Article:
The Purple Revolution: Lessons From Mayor Nenshi
“Our media relations strategy frankly became a social media strategy.”
– Stephen Carter, Nenshi Campaign Strategist
In 2004, Naheed Nenshi ran for a seat on Calgary’s city council and lost. Six years later, he was elected Mayor of that same city after a shocking come-from-behind victory and re-elected three years after that with almost 75 per cent of the vote. A decade after his failed bid for city council, he received the biennial World Mayor award.
Mayor Nenshi’s meteoric rise is a compelling story for a number of reasons; the most interesting, from a communicator’s perspective, being the unorthodox campaign tactics he employed to win the 2010 election against far more heralded opponents.
The Nenshi story is, if nothing else, an omen of the need to shift away from traditional campaigning in order to have success in today’s political landscape. Without purchasing any newspaper advertising, and little in the way of television spots, his team developed an online strategy and worked to fully integrate every aspect of the campaign into their digital efforts. They utilized the funds in their advertising war chest to purchase Facebook ads, a tactical decision reflective of how Canadians now obtain information; spending their time online rather than sitting in front of a television set.
“We used social media like a telephone, they used it like television. That made the difference.”
– Chima Nkemdirim, Mayor Nenshi’s Chief of Staff
Further to the advertising component, he took to social media in order to connect with the electorate, creating social engagement by responding to questions and delving into the conversation online. While most politicians use social media as a forum to make announcements, Nenshi turns to the same medium in order to start discussions.
His campaign was aptly described as “viral,” and was a display of grassroots advocacy in which he mobilized his supporters. They would organize “coffee parties” in their homes, granting him a stage on which to share his ideas and engage in debate with potential voters. Election day saw many of those potential voters turn up to the polls, resulting in a significant increase in voter participation from previous elections.
As our Chairman & CEO, Bruce MacLellan, recently noted in his op-ed for the Globe and Mail, the Environics 2016 CanTrust index reveals a direct correlation between social media activity and trust. Mayor Nenshi is one of the most frequently referenced examples of social media-savvy politicians, with a recent New York Times article dubbing him “A Mayor Fluent in Twitter.” There is little doubt that his Twitter-proficiency has done wonders to enhance his visibility, something he is very cognizant of: “People tell me: ‘You’re everywhere.’ I don’t know if I am everywhere more than the previous mayor. I’m just loud about it.”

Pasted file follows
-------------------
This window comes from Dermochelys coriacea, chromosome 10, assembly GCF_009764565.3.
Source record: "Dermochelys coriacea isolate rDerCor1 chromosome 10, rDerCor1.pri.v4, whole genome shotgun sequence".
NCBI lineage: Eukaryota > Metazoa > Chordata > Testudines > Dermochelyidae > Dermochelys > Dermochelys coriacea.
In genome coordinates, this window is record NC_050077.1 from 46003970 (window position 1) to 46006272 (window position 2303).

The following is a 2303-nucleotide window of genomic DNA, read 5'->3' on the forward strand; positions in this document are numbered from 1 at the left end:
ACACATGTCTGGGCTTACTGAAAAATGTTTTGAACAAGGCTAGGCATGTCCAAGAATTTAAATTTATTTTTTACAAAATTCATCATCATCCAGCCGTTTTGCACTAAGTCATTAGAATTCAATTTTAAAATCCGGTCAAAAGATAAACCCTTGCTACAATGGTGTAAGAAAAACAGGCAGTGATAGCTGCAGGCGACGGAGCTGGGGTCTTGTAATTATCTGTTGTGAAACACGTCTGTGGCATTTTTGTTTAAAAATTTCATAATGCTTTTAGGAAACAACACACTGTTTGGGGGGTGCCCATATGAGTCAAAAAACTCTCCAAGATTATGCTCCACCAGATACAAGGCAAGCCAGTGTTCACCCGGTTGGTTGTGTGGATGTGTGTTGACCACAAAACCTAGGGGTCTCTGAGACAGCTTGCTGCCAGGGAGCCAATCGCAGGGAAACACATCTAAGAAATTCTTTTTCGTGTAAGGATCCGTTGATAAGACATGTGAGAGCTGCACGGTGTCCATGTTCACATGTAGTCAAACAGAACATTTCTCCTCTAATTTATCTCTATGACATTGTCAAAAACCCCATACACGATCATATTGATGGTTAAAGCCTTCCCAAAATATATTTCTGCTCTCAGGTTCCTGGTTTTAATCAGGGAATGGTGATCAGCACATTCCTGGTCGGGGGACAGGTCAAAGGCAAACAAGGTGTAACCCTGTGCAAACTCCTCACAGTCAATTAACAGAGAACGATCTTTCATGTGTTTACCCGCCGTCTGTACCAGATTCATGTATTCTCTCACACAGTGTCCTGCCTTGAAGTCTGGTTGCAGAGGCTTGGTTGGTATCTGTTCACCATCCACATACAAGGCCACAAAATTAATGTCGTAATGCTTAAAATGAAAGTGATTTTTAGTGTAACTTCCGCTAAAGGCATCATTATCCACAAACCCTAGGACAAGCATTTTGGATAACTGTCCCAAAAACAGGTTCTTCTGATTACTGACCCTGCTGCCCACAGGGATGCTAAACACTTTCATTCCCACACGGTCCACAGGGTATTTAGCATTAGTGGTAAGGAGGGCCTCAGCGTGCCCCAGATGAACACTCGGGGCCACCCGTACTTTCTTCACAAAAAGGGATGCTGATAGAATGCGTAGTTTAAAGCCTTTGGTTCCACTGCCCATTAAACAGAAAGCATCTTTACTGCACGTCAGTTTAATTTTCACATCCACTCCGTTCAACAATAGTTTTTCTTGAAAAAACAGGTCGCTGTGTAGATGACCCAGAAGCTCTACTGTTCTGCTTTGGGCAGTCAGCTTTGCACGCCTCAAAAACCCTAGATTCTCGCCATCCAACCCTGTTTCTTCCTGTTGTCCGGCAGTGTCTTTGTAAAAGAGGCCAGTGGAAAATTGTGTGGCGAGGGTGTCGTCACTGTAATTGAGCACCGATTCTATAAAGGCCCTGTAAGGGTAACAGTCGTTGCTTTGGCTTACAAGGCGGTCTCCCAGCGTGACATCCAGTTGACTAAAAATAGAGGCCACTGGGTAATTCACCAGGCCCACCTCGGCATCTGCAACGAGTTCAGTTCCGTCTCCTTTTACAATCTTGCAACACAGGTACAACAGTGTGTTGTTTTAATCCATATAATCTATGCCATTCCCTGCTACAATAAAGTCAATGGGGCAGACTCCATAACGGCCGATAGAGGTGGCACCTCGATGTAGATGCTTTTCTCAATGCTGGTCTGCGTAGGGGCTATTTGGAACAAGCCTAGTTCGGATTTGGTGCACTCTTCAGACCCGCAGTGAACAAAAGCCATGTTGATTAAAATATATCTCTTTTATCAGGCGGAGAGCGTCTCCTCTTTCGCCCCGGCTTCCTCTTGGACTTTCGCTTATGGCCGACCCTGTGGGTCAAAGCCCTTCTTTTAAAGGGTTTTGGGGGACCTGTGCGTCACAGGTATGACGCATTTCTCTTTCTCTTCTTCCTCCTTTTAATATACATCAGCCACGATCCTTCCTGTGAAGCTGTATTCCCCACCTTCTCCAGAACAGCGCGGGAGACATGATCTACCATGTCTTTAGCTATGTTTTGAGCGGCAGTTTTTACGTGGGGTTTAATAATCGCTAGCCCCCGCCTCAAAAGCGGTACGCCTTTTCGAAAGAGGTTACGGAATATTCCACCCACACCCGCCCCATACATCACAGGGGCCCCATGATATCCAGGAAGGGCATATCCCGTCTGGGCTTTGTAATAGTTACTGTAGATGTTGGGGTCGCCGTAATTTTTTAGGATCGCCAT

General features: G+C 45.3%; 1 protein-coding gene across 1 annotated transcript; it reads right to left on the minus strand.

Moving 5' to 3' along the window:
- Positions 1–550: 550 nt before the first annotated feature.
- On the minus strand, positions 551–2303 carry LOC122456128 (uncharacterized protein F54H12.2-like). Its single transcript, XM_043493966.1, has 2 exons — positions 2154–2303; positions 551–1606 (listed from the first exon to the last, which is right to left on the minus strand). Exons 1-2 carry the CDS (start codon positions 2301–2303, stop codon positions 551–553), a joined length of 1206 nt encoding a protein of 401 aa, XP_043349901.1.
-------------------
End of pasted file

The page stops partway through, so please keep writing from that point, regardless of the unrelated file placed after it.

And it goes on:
“Nobody else has my password,”
– His Worship Naheed Nenshi, Mayor of Calgary
While consistent activity on social media networks can certainly create the appearance of accessibility, Nenshi’s team sought to protect his air of authenticity by ensuring his signature candor and witty banter weren’t watered down by excessive tweeting on his account from anyone else. That means that all of the nearly fifty-thousand tweets since his account was opened in April 2009 have originated from the Mayor himself, truly unusual for a politician in the era of social media managers and strategists. His accessibility and responsiveness, along with his authenticity, are the cornerstones of his personal brand.
Another of his strengths lies in his willingness to share the limelight; as my colleague Lorna Freeman worded it in her excellent piece on Gord Downie: “If you want to be heard, you need to make your audience the star.” Mayor Nenshi’s penchant for shedding light on the daily lives of Calgarians by retweeting good deeds by regular citizens, or praising public servants for their hard work, goes a long way toward solidifying his popularity.
His staffers frequently sport purple articles of clothing or accessories to display their commitment to the brand, and the 2013 election results are a testament to the support he enjoys in his city. He might just be the first politician to ever be accused of working too hard, with his non-stop activity during the 2013 floods in Calgary spawning the #NapForNenshi hashtag. In the constantly evolving world of marketing and communications, it would stand to reason that future politicians should elect to take a page out of Mayor Nenshi’s book as they seek to cultivate their own brand identity.